LEMOND, ARMSTRONG COULD’VE BEEN PART OF REDLANDS CLASSIC LEGACY

Redlands Connection is a concoction of sports memories emanating from a city that once numbered less than 20,000 people. From the Super Bowl to the World Series, from the World Cup to golf’s U.S. Open, plus NCAA Final Four connections, Tour de France cycling, major tennis, NBA and a little NHL, aquatics and quite a bit more, the sparkling little city that sits around halfway between Los Angeles and Palm Springs on Interstate 10 has its share of sports connections. – Obrey Brown

Downtown Redlands was failing, say, early 1980s.

Anyone remember that?

It needed saving. Business was down. Anxieties were up. The future of this glorious community seemed to be on the line. Would business owners be able to survive?

Always turn to sporting events for the answer.

Mayor Carole Beswick, councilman Dick Larsen, plus a contributing member of Redlands society, Denmark’s Peter Brandt, who had professional connections to bicycle racing, concocted a plan.

Carole Beswick
Former Redlands Mayor Carole Beswick launched the biggest sports plan ever in city history to claim a spot in the sports world by organizing the Redlands Bicycle Classic.

There were plenty of others, including Craig Kundig, a local business owner whose future commitment as Race Director might have led to some of the events’ greatest growth.

Craig Kundig
Former Redlands Bicycle Classic race director Craig Kundig, who is still part of the committee, delivered several stunning additions and ideas during his days.

On the heels of the 1984 Los Angeles Summer Olympic Games, at which U.S. cyclists like Alexi Grewal (road race) and Steve Hegg (time trials) came away with gold medals, the feeling was simple:

Why not bring professional cycling event to Redlands?

It was a clean-air sport. Shutting down city streets, opening it up to pro cycling, seemed to be a cool answer. Would the city’s residents respond well?

When Davis Phinney, a top USA cyclist from Team 7-Eleven, won the 1986 Redlands Classic, he was asked to reflect his experiences in racing at the famed Tour de France.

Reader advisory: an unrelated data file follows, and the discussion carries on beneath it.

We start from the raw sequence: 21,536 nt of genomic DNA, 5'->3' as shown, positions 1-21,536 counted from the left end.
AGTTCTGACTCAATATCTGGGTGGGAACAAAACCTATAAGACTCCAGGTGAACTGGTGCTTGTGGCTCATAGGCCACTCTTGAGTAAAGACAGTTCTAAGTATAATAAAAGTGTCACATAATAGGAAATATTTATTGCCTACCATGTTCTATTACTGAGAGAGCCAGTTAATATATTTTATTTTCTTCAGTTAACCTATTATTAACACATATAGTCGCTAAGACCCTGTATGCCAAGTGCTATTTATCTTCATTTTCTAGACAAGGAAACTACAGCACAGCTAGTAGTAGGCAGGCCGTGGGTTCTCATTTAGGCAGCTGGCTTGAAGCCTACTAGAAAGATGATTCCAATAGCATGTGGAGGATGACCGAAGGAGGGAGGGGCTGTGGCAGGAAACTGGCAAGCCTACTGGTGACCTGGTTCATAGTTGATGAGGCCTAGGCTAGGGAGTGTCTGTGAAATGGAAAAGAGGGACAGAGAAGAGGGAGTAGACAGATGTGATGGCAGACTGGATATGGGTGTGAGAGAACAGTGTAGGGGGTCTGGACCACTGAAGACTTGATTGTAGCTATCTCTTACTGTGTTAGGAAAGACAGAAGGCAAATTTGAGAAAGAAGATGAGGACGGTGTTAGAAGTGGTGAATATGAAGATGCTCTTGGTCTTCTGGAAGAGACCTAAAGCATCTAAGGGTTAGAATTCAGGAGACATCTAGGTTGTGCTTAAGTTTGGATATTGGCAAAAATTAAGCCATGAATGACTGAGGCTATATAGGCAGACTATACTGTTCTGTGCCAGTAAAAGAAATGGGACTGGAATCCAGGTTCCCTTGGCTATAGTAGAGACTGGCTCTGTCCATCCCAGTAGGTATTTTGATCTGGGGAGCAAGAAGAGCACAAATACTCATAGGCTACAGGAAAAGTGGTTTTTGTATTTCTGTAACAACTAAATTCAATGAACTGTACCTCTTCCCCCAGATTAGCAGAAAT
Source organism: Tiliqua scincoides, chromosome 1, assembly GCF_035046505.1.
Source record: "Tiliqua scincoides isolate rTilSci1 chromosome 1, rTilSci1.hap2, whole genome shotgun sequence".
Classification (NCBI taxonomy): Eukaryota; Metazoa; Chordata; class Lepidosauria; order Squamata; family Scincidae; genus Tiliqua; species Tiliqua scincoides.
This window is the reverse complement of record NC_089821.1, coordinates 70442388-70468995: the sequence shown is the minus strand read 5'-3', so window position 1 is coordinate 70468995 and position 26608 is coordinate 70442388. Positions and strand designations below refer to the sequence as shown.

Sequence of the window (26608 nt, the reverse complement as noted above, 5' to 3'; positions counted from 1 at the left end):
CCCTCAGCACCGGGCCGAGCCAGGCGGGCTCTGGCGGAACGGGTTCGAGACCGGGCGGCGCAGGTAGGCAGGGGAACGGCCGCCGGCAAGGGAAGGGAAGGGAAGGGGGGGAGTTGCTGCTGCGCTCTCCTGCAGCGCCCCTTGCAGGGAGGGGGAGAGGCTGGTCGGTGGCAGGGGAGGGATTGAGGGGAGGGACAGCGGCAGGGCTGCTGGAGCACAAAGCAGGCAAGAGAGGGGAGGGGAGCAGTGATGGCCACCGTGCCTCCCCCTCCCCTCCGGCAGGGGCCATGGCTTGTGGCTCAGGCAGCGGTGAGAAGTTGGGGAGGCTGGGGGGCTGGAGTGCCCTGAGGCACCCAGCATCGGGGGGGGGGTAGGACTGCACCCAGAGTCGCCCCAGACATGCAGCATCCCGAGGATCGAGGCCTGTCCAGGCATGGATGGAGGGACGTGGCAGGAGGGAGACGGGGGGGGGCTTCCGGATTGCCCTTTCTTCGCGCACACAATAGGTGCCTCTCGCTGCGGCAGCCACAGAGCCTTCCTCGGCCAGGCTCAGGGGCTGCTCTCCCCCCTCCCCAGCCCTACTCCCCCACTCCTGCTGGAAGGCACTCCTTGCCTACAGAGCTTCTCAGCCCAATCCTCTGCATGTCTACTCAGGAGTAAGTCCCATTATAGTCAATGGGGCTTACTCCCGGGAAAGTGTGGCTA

He was amenable for a while. Phinney, though, recognized what his Redlands victory really meant.

“Let’s talk,” he said, taking full control of the post-event media interviews, “about the Tour of Redlands.”

Lurking behind the crowd in the media center – the basement of a local bank – Beswick & Co. cheered the moment. Phinney was, perhaps, the USA’s top cycling spokesman. Talking it up about Redlands could only help the cause.

Team 7-Eleven shouldn’t have even been racing at Redlands. The team was racing in Europe when civil unrest was taking place. Said Kundig: “They just decided to get out of there and come out here.”

“Out here” was Redlands.

Thirty-four years later, not only has the Redlands Bicycle Classic survived, but it’s thriving.

Throughout the preceding 33 years, the event has moved from its Memorial Day weekend, thrust itself into February, March and April offerings. This year, it was back in May.

The reason was simple: In late May, the globe’s best teams were setting up for races back east or even in Europe. Those teams’ budgets weren’t big enough to withstand travel back to the west coast for Redlands.

Redlands wanted to build its race on the backs of cycling’s best.

By shifting its calendar dates to the beginning of the season, teams that often train in California could easily schedule at Redlands.

There was even a street sprint in downtown Redlands on State Street, perhaps taking advantage of track specialist Johnny Bairos, who won that stage, incidentally, against the biggest names in U.S. racing.

Bairos, a Redlands product, went on to the 2000 Sydney Olympics. To this date, Bairos is the only local product to ever win a stage of the Redlands Classic.

Plenty of other winners came from overseas – Russia and Great Britain, France and Germany, Canada, Poland, Switzerland and South America, to name a few.